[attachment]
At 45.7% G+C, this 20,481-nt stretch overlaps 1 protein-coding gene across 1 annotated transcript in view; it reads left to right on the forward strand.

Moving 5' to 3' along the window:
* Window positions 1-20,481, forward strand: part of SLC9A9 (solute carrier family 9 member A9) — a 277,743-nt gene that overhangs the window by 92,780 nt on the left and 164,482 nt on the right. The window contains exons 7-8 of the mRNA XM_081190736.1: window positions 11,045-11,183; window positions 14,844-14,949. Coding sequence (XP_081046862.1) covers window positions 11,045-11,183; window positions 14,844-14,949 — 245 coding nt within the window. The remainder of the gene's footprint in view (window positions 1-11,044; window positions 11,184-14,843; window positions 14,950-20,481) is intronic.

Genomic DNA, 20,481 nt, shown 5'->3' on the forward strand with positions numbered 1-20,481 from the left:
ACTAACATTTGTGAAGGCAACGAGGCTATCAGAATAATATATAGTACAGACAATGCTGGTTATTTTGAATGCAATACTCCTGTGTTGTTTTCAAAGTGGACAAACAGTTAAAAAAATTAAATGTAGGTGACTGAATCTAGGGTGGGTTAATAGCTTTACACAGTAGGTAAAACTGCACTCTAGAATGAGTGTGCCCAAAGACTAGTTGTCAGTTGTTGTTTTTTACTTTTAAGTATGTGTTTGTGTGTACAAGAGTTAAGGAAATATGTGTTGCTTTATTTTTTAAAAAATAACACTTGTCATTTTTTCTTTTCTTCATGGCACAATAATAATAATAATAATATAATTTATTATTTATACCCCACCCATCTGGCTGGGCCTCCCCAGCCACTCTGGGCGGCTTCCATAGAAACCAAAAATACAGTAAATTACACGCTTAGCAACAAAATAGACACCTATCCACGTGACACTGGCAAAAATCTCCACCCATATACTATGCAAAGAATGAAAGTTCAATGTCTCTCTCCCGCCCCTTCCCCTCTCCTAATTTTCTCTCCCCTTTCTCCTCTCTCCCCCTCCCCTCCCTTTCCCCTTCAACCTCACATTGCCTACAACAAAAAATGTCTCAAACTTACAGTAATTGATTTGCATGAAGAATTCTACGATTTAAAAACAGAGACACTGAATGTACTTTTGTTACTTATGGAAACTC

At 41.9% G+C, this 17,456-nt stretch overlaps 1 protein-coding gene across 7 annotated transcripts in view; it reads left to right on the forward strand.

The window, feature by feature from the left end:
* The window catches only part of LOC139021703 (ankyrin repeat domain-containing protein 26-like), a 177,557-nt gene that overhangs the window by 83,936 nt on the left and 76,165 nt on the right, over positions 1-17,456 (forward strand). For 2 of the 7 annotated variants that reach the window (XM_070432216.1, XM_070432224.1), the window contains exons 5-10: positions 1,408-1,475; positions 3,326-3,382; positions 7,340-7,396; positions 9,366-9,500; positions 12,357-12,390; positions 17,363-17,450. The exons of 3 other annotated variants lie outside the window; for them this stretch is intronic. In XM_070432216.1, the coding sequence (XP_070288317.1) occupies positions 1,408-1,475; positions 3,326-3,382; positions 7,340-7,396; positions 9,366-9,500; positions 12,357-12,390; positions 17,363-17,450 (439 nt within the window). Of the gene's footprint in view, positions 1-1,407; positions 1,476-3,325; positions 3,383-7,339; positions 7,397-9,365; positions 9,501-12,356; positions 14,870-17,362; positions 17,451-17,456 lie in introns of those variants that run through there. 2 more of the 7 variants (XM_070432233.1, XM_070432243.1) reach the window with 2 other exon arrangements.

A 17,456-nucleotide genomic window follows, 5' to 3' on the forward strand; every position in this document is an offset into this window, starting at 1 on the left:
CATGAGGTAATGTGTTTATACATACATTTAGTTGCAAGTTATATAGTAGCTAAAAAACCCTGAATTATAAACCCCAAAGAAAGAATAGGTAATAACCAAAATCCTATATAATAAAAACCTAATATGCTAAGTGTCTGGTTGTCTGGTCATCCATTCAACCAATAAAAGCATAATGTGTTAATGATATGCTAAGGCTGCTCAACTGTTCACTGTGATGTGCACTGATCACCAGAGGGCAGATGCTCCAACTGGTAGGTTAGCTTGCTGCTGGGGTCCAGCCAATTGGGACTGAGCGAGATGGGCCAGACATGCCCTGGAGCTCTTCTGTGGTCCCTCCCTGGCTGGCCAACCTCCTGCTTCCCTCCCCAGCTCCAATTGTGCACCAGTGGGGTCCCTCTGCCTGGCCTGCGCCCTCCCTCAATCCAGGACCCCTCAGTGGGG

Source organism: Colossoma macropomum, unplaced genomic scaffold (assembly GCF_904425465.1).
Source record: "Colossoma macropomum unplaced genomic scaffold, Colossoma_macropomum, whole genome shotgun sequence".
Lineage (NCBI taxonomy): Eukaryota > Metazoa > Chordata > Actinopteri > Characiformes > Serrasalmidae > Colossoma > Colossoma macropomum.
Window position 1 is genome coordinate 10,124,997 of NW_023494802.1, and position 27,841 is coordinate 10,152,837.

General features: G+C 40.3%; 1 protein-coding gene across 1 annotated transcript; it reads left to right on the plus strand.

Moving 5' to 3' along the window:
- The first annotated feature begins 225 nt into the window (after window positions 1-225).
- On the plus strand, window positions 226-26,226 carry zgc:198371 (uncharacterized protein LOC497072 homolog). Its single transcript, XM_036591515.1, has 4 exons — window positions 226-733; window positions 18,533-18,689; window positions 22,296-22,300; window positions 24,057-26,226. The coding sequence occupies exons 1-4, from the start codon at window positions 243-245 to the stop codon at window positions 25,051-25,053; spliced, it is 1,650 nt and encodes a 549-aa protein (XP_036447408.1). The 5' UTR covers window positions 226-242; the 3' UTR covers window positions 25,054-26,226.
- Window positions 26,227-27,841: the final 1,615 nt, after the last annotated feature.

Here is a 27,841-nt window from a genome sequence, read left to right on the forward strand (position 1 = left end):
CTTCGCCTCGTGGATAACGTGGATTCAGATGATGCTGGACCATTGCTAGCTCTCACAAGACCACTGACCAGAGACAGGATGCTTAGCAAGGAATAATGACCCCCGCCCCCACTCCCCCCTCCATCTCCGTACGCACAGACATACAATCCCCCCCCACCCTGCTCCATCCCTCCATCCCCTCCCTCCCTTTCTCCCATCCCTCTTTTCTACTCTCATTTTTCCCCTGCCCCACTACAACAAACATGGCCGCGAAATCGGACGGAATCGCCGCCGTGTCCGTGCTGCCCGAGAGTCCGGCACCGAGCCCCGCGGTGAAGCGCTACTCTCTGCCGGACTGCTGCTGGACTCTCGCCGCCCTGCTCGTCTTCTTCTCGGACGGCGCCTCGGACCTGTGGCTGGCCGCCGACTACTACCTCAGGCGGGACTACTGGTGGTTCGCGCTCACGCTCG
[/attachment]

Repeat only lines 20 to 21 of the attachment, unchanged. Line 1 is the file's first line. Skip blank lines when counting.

Here is a 27,841-nt window from a genome sequence, read left to right on the forward strand (position 1 = left end):
CTTCGCCTCGTGGATAACGTGGATTCAGATGATGCTGGACCATTGCTAGCTCTCACAAGACCACTGACCAGAGACAGGATGCTTAGCAAGGAATAATGACCCCCGCCCCCACTCCCCCCTCCATCTCCGTACGCACAGACATACAATCCCCCCCCACCCTGCTCCATCCCTCCATCCCCTCCCTCCCTTTCTCCCATCCCTCTTTTCTACTCTCATTTTTCCCCTGCCCCACTACAACAAACATGGCCGCGAAATCGGACGGAATCGCCGCCGTGTCCGTGCTGCCCGAGAGTCCGGCACCGAGCCCCGCGGTGAAGCGCTACTCTCTGCCGGACTGCTGCTGGACTCTCGCCGCCCTGCTCGTCTTCTTCTCGGACGGCGCCTCGGACCTGTGGCTGGCCGCCGACTACTACCTCAGGCGGGACTACTGGTGGTTCGCGCTCACGCTCG